Our series on the new WCAG 2.1 Success Criteria continues with the last of the new low vision related success criteria, 4.1.3 Status Messages. It falls under guideline 4.1, Compatible.

4.1 Compatible

Maximize compatibility with current and future user agents, including assistive technologies.

4.1.3 Status Messages (Level AA)

In content implemented using markup languages, status messages can be programmatically determined through role or properties such that they can be presented to the user by assistive technologies without receiving focus.


People using assistive technologies may not be aware of information added into to a page. While moving the keyboard focus on the added content is a way to show the content to the user, it can be distracting and should only occur for critical or expected changes.

Status messages are examples of new content that is important to the user but they are not significant enough to cause a change in focus. This success criterion requires developers to add code to identify when status messages are displayed. The assistive technology can use that code to identify and present the message to the user.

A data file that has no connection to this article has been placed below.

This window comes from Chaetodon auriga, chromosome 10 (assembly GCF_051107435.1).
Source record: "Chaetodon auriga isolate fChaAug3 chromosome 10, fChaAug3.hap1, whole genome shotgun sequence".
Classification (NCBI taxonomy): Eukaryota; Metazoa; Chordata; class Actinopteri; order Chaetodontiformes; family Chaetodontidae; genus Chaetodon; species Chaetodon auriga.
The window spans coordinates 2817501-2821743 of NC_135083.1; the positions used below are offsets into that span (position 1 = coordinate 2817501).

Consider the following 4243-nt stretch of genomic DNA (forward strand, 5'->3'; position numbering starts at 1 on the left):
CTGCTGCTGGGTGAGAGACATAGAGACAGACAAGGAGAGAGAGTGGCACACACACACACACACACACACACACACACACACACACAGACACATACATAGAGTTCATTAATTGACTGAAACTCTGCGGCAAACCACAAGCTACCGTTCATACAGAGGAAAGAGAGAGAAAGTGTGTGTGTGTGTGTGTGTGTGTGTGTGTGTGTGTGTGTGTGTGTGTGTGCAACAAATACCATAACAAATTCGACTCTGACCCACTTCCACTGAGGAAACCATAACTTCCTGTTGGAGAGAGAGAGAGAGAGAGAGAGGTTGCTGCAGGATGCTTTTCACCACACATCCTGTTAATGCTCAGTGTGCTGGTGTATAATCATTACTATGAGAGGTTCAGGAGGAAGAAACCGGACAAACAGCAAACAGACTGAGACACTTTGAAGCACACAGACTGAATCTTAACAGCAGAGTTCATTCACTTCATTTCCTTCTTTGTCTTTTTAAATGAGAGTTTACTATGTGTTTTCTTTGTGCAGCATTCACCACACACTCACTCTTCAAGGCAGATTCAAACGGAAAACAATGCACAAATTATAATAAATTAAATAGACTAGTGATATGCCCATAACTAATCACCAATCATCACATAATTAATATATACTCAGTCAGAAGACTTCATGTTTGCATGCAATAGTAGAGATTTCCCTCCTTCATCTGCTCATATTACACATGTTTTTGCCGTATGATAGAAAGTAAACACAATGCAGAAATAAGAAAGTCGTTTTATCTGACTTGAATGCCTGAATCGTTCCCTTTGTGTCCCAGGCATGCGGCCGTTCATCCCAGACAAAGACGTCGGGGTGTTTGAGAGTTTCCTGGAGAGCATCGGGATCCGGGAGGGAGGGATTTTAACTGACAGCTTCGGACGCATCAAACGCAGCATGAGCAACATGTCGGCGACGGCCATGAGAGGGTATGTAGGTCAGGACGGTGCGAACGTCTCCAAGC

This success criterion extends 4.1.2 Name, Role, Value to status messages. Now, interface controls and status messages must be available to assistive technology.


While error messages and warnings can be status messages, they are not if they change the context by setting the focus to the error.

The Understanding Success Criterion 4.1.3: Status Messages document provides many examples.  

The video below shows how the NVDA screen reader announces a properly implemented status message. This example simulates a product comment form. If the user is idle too long, a message displays warning that the system will log them off. NVDA announces the new message. In the video, the user navigates to the comment field and then leaves the cursor idle. This simulation displays the warning message immediately.

Who Benefits?

This success criterion benefits people who use assistive technology. Screen reader users will hear the status message. People using magnification technologies may get notification of messages appearing out of view. Users with cognitive disabilities may use technologies to help draw their attention to status messages. This could be by flashing or speaking the message.


Use status messages for information that is necessary but that does not change the current focus. Developers must code status messages to be recognizable by assistive technology.